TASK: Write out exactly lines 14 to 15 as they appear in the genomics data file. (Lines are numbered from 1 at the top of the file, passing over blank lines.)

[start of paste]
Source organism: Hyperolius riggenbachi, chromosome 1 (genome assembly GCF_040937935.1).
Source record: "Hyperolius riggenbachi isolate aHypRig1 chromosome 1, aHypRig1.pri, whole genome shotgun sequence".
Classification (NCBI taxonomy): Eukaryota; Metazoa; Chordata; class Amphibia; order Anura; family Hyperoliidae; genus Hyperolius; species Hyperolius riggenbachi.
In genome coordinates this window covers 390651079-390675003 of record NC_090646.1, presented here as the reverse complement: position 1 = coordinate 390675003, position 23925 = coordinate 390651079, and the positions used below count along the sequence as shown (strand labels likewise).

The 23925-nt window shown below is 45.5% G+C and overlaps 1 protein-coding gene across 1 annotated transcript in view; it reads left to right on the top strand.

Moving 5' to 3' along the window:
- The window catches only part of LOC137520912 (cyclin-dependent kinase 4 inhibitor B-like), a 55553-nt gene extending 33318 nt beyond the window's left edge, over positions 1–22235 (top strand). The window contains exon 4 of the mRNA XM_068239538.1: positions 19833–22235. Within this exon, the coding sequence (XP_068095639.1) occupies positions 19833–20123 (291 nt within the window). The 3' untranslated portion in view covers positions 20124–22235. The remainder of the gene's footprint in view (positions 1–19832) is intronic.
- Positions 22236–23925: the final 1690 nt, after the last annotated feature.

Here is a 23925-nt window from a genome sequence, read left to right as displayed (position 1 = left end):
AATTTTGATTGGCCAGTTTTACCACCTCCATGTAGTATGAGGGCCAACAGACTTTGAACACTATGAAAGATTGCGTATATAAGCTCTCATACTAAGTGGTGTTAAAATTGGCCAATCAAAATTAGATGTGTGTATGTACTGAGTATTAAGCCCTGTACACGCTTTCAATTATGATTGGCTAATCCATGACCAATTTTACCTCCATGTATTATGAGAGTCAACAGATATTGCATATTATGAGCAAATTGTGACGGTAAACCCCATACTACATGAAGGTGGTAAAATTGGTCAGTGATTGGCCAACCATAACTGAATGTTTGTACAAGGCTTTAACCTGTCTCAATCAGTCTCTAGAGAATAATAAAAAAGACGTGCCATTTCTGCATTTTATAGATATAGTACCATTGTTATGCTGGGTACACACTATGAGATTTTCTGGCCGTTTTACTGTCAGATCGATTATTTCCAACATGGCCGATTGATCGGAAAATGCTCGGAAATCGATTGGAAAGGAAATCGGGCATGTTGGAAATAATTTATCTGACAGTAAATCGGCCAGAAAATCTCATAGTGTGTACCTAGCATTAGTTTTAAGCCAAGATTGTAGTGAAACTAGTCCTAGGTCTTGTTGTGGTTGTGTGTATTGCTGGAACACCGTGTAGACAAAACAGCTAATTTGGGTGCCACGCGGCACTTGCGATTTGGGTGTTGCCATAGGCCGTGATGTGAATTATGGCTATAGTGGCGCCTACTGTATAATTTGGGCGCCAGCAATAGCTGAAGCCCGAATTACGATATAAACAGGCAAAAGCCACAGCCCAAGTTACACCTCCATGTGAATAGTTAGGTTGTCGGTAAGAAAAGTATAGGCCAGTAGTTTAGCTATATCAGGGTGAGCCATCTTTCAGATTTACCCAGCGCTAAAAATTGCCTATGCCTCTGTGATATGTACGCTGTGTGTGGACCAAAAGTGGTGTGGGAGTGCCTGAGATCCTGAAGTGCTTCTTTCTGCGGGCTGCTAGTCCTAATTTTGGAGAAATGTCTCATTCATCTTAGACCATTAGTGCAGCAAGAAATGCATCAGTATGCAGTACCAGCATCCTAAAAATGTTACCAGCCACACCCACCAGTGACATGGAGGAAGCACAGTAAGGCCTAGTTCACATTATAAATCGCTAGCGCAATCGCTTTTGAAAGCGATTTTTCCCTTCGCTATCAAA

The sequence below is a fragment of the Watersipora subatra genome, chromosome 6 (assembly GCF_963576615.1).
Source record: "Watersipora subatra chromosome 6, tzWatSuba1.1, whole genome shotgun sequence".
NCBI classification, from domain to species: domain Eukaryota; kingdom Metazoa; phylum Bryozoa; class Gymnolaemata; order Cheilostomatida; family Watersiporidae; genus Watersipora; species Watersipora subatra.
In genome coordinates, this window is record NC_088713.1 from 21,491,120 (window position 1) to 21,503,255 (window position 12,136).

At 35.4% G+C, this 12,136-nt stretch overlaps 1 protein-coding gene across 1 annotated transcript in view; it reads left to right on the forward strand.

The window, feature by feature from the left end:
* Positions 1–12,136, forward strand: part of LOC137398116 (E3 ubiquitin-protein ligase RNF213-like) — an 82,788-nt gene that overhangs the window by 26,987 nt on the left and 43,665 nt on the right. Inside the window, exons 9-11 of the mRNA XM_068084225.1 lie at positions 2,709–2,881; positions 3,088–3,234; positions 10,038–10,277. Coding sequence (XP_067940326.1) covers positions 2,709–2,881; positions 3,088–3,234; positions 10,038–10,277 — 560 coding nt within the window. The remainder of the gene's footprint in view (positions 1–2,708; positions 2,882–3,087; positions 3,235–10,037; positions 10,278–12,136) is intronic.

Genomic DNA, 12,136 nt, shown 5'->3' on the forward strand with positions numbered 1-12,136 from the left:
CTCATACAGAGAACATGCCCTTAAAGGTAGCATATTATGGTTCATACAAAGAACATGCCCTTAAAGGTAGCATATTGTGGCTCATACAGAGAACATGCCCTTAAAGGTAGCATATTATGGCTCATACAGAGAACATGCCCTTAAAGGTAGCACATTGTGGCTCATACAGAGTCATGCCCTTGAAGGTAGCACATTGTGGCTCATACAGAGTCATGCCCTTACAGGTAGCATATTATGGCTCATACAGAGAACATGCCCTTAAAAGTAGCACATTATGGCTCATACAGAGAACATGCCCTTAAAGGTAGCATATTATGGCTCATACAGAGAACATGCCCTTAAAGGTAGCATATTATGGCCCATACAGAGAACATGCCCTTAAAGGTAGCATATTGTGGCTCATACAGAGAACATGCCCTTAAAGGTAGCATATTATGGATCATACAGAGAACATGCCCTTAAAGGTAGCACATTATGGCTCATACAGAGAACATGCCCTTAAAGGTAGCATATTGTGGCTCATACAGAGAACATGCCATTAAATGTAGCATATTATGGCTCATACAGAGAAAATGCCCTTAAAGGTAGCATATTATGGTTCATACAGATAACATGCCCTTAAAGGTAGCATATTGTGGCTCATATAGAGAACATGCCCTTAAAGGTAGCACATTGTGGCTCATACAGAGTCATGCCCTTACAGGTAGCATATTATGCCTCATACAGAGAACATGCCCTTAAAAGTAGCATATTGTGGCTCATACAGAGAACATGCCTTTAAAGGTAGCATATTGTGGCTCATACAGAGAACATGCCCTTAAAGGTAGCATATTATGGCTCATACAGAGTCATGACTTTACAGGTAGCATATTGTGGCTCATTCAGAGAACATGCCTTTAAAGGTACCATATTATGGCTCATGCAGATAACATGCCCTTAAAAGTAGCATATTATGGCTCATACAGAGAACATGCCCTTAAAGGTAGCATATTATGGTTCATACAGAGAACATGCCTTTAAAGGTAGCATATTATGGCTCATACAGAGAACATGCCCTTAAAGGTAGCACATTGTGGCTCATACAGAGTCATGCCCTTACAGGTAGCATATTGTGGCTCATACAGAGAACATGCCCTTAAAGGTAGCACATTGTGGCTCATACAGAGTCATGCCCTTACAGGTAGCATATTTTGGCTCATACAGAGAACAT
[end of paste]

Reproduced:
In genome coordinates, this window is record NC_088713.1 from 21,491,120 (window position 1) to 21,503,255 (window position 12,136).

At 35.4% G+C, this 12,136-nt stretch overlaps 1 protein-coding gene across 1 annotated transcript in view; it reads left to right on the forward strand.